LOW FEE PRIVATE SCHOOLS: LAST HOPE OR LOST HOPE?
I got a chance to help in organizing the recently held USAID sponsored low fee private school conference held at LUMS. The fact that international donors such as USAID and DFID are interested in funding projects in this area is reflection of the exponential growth in the low fee private sector in Pakistan in recent years. However, the million dollar question, as mentioned by Irfan Muzaffar in his article, “Education on Sale”, is whether the growth of this sector is a sign of strength or a symptom of a disease: the state failure in provision of education.
The very reason behind the emergence of the low fee private school sector is the persistent failure of the public school system in providing access to reasonable quality education for all. There are strong advocates both in favor of and against the unfettered growth of the low fee private schools and both sides make strong cases for their respective stances. Proponents of the private school system, like Justin Sandefur in his blogs for the World Bank, make the case for private schools by citing that the push for universal primary education through the public school system has been largely unsuccessful, using Kenya and Pakistan as case studies. Many scholars believe that the private sector should, therefore, play a prominent role in providing access to education –as Harry Patrinos puts it in his blog, “a good public education system means public spending, but not necessarily public provision”. Therefore, the role of private sector in increasing access to education is one that should be further explored.
Contextualizing the private versus public debate for the case of Pakistan, figure 1 shows that the private sector’s share of enrolment is largest up till the primary level. This is particularly interesting since the right to universal primary education granted through Article 25-A of the constitution of Pakistan made public schooling free for all. Yet, the proportion of public sector enrolment up till the primary level is lowest of all the school levels.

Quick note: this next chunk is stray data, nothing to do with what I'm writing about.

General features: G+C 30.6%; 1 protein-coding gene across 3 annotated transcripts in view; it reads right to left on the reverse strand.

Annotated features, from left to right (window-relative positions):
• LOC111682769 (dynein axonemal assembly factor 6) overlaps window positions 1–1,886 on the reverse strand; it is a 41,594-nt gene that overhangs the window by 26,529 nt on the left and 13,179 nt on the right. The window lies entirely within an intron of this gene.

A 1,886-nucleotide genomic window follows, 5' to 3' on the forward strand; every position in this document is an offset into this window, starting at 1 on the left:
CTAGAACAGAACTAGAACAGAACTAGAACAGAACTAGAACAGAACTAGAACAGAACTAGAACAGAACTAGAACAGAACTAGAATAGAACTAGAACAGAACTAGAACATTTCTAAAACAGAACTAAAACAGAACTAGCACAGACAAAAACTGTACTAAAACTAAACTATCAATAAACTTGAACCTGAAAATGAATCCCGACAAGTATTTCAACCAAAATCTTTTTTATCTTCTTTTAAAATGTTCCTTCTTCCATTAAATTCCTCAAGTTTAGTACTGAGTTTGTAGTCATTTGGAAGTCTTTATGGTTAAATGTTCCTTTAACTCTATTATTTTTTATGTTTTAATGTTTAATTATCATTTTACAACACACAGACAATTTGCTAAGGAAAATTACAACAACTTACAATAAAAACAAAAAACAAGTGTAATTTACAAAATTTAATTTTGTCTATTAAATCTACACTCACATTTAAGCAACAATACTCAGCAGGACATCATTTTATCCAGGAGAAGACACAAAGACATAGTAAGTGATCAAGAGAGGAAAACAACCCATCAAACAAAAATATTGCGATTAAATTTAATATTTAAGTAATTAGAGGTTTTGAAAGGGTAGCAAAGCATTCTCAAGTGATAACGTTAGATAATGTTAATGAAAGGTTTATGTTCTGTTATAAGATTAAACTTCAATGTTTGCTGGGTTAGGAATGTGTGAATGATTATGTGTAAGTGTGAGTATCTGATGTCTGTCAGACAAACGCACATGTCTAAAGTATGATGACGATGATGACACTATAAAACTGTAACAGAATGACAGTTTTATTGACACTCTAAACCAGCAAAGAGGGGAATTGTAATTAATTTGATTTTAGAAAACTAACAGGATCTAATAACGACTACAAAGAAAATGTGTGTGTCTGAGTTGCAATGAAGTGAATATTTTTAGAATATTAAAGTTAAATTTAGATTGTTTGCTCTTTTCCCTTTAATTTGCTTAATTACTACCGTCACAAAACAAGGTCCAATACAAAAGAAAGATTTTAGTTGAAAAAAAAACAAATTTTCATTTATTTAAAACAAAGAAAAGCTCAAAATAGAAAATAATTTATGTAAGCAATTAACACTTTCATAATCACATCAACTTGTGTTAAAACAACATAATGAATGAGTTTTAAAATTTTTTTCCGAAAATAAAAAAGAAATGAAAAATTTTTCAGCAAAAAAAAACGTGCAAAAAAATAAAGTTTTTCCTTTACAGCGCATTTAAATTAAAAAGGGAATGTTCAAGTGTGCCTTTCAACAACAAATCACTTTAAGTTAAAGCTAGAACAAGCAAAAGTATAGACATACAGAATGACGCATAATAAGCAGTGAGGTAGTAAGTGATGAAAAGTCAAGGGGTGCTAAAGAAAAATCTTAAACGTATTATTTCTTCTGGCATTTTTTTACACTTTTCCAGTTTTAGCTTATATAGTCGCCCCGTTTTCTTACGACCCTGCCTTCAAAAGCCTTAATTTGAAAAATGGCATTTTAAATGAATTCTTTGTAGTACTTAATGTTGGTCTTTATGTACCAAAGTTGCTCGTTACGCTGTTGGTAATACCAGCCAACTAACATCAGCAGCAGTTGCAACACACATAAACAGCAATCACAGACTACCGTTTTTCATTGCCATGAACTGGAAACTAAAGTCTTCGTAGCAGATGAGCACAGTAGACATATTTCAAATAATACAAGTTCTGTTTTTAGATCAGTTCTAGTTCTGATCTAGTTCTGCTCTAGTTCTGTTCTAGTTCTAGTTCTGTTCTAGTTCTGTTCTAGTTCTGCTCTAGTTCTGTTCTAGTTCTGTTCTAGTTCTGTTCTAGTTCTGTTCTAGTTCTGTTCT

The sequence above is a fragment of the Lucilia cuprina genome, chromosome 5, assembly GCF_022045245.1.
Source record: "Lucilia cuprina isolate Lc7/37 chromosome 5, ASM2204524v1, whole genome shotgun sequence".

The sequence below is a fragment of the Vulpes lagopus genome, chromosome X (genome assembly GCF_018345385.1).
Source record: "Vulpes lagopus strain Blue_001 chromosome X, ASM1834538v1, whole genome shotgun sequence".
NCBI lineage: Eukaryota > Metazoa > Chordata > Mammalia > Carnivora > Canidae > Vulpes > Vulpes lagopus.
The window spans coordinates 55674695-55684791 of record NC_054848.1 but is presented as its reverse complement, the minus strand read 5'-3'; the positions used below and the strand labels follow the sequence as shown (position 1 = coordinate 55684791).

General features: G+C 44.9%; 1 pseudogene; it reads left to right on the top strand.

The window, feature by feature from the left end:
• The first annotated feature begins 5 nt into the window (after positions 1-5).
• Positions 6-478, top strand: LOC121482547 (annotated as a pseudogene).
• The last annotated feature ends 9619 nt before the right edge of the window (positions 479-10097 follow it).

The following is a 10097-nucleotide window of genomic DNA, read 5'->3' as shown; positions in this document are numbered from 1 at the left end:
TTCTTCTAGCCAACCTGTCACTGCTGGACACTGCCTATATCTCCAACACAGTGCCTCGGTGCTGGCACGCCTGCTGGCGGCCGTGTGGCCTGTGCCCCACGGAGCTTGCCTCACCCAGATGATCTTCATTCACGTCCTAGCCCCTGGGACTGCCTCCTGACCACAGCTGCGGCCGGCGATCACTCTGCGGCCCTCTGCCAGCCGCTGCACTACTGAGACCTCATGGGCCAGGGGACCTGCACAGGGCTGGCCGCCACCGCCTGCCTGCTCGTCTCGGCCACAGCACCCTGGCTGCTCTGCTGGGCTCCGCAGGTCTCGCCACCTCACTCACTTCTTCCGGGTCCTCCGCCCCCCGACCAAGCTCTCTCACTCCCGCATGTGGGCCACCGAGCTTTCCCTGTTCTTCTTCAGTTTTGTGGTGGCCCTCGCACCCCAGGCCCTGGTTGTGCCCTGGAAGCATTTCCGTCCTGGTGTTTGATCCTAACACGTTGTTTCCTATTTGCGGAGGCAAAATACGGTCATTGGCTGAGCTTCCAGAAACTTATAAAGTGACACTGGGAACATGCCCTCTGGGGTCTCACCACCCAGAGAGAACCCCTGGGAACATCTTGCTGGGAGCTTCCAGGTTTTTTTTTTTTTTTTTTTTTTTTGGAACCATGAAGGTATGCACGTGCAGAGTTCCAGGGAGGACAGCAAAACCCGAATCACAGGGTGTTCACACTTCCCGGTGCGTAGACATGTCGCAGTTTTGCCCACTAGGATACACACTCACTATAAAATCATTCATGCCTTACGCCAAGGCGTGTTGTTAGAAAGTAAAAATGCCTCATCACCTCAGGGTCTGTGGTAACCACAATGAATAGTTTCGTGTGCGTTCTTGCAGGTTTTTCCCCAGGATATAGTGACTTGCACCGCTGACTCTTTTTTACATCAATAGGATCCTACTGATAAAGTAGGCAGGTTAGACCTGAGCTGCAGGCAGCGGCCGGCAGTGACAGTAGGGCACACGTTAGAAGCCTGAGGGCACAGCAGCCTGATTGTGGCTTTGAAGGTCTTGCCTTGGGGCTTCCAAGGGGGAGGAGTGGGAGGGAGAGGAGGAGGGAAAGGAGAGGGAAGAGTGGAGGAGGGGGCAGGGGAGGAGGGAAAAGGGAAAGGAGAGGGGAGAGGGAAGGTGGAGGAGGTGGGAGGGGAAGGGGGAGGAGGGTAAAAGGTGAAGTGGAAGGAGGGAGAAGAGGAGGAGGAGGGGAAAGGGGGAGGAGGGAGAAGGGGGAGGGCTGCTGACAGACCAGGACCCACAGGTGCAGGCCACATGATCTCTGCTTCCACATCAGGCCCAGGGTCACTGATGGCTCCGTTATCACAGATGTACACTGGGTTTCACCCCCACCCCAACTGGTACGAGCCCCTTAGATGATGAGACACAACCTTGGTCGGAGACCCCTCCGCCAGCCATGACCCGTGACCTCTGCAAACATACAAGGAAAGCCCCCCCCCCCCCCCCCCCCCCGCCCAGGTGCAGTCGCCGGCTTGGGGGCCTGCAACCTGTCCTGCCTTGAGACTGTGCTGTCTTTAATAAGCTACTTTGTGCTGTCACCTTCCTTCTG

Figure 1: Proportion of students in Private and Public schools by School Level
In order to develop a better understanding of the quality dimension in the private vs public debate, let’s look beyond enrolment and focus on learning outcomes in Mathematics, English and Urdu. Whereas the private schools seem to be doing better than public schools according to reports such as ASER (see figures 2, 3 & 4 below), the nature of the problem is far more complex. So, even though private schools seem to be doing better, overall learning levels remain below par by international standards.
Source: ASER Report 2013
Source: ASER Report 2013
Source: ASER Report 2013
The advocates of a greater role for private schools, such as Justin Sandefur in his blog, make their case for private schools by citing high performance gaps between public and private schools (in countries such as Kenya) that cannot be overcome by well-documented, successful interventions in the public schools. Moreover, he argues against the affordability issue by refuting the idea that private schools are too expensive to afford for poor families and cites increasing enrolment numbers in private schools as evidence of parent’s willingness to pay for their children’s education. He addresses the equity issue by advocating for the introduction of voucher programs to ensure that all parents, regardless of their income, can choose the school for their children that best matches their preferences.